Still Lives by Maria Hummel – REVIEW
Kim Lord is an avant-garde figure, feminist icon, and agent provocateur in the L.A. art scene. Her groundbreaking new exhibition Still Lives is comprised of self-portraits depicting herself as famous, murdered women—the Black Dahlia, Chandra Levy, Nicole Brown Simpson, among many others—and the works are as compelling as they are disturbing, implicating a culture that is too accustomed to violence against women.
As the city’s richest art patrons pour into the Rocque Museum’s opening night, all the staff, including editor Maggie Richter, hope the event will be enough to save the historic institution’s failing finances. Except Kim Lord never shows up to her own gala. Fear mounts as the hours and days drag on and Lord remains missing. Suspicion falls on the up-and-coming gallerist Greg Shaw Ferguson, who happens to be Maggie’s ex. A rogue’s gallery of eccentric art world figures could also have motive for the act, and as Maggie gets drawn into her own investigation of Lord’s disappearance, she’ll come to suspect all of those closest to her.
Set against a culture that often fetishizes violence, Still Lives is a page-turning exodus into the art world’s hall of mirrors, and one woman’s journey into the belly of an industry flooded with money and secrets.
“The sad truth about small towns [is] how they can smash down the person who dares to stand up.”
Quercus kindly granted my request for a copy of this thriller in exchange for an honest review.
I wanted to read Still Lives after seeing that it was the August pick for Reese Witherspoon’s book club. I love Reese Witherspoon and she’s made some fantastic choices for her book club so far so I trust her recommendations. I’m pleased to say this glamorous and carefully-crafted mystery definitely didn’t disappoint. Set in the LA art world, the mystery revolves around the disappearance of controversial artist Kim Lord, whose most recent exhibition explores society’s fetishisation of female murder victims. This examination is threaded throughout the story and was definitely the most thought-provoking element for me, with the author constantly challenging the reader to question how our culture treats women.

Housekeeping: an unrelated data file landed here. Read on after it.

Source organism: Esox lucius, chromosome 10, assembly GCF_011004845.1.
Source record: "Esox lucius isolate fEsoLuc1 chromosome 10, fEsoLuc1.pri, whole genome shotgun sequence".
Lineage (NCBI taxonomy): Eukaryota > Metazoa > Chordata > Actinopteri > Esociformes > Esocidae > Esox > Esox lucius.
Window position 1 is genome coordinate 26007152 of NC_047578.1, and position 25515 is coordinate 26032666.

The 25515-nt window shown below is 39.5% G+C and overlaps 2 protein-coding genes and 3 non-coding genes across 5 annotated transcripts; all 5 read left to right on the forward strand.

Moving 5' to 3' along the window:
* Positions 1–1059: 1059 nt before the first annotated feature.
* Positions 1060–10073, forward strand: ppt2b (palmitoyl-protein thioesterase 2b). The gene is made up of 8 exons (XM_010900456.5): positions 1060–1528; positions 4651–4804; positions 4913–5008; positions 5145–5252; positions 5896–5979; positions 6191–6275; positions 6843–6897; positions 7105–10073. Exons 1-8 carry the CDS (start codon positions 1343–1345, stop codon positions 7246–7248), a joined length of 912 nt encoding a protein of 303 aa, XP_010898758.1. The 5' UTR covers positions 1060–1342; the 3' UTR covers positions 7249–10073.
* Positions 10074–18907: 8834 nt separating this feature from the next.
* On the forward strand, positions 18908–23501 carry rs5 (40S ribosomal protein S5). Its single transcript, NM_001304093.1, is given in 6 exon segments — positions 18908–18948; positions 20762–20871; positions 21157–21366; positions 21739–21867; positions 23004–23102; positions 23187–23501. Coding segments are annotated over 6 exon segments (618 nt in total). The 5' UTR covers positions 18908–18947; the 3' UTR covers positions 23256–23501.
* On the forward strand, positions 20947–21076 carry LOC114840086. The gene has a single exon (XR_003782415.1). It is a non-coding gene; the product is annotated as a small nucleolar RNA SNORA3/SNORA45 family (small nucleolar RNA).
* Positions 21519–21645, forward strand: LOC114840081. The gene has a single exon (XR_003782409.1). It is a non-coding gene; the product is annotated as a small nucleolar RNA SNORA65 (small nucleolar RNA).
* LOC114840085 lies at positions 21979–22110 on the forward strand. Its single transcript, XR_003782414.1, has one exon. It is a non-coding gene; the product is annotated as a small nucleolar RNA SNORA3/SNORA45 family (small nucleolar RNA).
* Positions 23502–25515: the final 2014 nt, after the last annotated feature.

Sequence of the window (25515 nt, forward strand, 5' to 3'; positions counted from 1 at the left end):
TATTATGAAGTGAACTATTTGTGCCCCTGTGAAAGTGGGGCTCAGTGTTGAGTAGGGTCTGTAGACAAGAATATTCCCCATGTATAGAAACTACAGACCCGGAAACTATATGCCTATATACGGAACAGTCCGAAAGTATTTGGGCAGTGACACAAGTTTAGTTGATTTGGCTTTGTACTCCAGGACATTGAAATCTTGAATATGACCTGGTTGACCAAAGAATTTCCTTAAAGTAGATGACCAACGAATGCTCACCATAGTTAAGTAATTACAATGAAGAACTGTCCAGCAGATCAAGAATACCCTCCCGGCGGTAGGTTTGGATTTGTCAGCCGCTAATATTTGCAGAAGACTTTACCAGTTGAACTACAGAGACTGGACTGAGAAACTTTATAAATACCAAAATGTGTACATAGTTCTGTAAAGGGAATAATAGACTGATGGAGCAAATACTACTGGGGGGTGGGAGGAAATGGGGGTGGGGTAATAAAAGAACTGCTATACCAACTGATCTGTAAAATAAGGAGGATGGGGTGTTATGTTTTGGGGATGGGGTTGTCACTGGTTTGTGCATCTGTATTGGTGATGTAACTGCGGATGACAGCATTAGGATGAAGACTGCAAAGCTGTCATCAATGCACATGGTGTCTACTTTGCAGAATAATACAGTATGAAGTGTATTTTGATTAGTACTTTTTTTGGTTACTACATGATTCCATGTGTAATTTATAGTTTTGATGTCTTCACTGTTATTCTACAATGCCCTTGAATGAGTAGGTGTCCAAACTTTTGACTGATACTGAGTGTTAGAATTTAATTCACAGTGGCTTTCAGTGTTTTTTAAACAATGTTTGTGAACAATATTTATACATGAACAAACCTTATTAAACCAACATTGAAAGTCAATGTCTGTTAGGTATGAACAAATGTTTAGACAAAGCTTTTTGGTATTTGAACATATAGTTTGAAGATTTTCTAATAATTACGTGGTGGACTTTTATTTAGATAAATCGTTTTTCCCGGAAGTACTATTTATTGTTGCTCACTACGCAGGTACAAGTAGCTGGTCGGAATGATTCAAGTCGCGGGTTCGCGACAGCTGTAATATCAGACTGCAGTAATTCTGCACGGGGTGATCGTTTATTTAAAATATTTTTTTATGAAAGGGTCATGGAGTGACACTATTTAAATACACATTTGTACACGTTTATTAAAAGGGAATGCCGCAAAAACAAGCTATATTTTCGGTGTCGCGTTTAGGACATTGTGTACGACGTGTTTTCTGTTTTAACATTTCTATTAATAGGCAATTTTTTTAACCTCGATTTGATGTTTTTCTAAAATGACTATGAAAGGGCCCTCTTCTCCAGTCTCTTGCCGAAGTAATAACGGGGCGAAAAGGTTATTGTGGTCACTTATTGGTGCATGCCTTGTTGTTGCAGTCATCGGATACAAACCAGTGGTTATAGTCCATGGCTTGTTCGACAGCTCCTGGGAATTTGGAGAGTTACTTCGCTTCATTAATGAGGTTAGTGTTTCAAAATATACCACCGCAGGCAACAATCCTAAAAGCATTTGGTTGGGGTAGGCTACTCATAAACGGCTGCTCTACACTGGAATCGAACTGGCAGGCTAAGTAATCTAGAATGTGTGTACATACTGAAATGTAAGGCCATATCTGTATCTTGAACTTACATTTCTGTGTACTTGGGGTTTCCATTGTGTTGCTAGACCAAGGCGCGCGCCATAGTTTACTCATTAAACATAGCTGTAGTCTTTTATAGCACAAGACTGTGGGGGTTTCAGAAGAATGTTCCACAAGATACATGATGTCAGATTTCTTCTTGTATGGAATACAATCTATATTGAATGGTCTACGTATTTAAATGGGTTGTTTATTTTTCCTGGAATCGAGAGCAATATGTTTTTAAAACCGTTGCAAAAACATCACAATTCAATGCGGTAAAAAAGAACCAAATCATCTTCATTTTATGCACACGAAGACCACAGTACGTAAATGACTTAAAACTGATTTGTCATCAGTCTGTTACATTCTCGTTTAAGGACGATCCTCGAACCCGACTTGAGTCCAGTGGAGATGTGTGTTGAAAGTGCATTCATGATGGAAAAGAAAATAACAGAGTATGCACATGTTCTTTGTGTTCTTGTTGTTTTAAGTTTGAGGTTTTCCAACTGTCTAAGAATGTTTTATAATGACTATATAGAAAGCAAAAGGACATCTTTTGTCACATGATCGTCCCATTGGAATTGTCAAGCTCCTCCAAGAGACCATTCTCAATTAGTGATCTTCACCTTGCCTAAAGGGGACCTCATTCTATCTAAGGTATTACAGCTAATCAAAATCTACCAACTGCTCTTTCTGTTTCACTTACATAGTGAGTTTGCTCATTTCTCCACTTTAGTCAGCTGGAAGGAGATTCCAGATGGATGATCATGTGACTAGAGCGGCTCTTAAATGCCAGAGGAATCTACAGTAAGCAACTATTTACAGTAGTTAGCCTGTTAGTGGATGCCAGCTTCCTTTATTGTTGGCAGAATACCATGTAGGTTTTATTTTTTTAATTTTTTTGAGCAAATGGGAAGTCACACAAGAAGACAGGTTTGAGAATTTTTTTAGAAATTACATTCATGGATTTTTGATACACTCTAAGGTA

“Most people look at the world, but they don’t watch it. They don’t try to see what’s coming at them.”
After a slow start, I found the mystery engrossing and the prose engaging. Most of the action takes place over one week and there was an increasing sense of unease as it seemed that none of the characters was trustworthy. The fascinating insight into the workings of the LA art world was particularly interesting and I learnt a lot of new information about a subject I don’t know much about. Issues such as super collectors had me completely intrigued and eager to learn more. Additionally, the glamorous yet gritty setting of LA was like another character, lending the story an almost cinematic feel and enhancing the mystery.
“Make your life about the things and the people that matter to you, the ones worth saving. Keep them well, and let the dead go. The dead already know their ending.”
The characters were complex and well fleshed out despite quite a few of them being unlikeable. The book is written from the point of view of 28-year-old Maggie Richter, a museum editor who moved to LA from a small town. I found her musings about identity and her place in the world to be very relatable, and the female dynamics were realistically portrayed, especially Maggie’s friendship with Yegina and her dislike of Kim. Maggie’s investigation had me constantly questioning who she could trust, and I honestly didn’t guess the ending. Overall, this was a solid thriller that stands out due to its insightful questions and classic style. I would definitely recommend this if you enjoy high-quality mysteries.